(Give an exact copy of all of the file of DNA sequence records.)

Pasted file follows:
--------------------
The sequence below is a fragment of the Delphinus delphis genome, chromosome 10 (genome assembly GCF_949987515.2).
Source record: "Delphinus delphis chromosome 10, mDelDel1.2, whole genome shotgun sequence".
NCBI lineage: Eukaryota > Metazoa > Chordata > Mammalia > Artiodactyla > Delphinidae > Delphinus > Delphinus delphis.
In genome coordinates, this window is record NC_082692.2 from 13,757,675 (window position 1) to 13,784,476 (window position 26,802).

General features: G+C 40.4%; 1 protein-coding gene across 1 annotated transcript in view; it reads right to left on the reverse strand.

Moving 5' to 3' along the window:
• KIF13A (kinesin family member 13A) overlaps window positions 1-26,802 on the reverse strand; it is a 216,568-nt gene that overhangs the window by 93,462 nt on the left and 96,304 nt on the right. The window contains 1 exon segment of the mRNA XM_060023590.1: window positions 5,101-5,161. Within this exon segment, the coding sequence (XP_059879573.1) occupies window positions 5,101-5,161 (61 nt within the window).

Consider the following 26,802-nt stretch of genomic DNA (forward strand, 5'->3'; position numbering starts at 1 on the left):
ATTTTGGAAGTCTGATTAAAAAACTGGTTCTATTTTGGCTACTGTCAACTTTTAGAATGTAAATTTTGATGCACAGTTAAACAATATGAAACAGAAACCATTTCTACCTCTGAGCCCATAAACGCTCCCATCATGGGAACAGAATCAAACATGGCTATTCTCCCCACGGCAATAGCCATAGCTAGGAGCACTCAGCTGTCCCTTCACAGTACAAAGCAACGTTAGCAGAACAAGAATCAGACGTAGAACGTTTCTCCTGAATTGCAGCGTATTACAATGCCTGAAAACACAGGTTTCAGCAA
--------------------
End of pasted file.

The sequence below is a fragment of the Delphinus delphis genome, chromosome 10 (genome assembly GCF_949987515.2).
Source record: "Delphinus delphis chromosome 10, mDelDel1.2, whole genome shotgun sequence".
NCBI lineage: Eukaryota > Metazoa > Chordata > Mammalia > Artiodactyla > Delphinidae > Delphinus > Delphinus delphis.
In genome coordinates, this window is record NC_082692.2 from 13,757,675 (window position 1) to 13,784,476 (window position 26,802).

General features: G+C 40.4%; 1 protein-coding gene across 1 annotated transcript in view; it reads right to left on the reverse strand.

Moving 5' to 3' along the window:
• KIF13A (kinesin family member 13A) overlaps window positions 1-26,802 on the reverse strand; it is a 216,568-nt gene that overhangs the window by 93,462 nt on the left and 96,304 nt on the right. The window contains 1 exon segment of the mRNA XM_060023590.1: window positions 5,101-5,161. Within this exon segment, the coding sequence (XP_059879573.1) occupies window positions 5,101-5,161 (61 nt within the window).

Consider the following 26,802-nt stretch of genomic DNA (forward strand, 5'->3'; position numbering starts at 1 on the left):
ATTTTGGAAGTCTGATTAAAAAACTGGTTCTATTTTGGCTACTGTCAACTTTTAGAATGTAAATTTTGATGCACAGTTAAACAATATGAAACAGAAACCATTTCTACCTCTGAGCCCATAAACGCTCCCATCATGGGAACAGAATCAAACATGGCTATTCTCCCCACGGCAATAGCCATAGCTAGGAGCACTCAGCTGTCCCTTCACAGTACAAAGCAACGTTAGCAGAACAAGAATCAGACGTAGAACGTTTCTCCTGAATTGCAGCGTATTACAATGCCTGAAAACACAGGTTTCAGCAA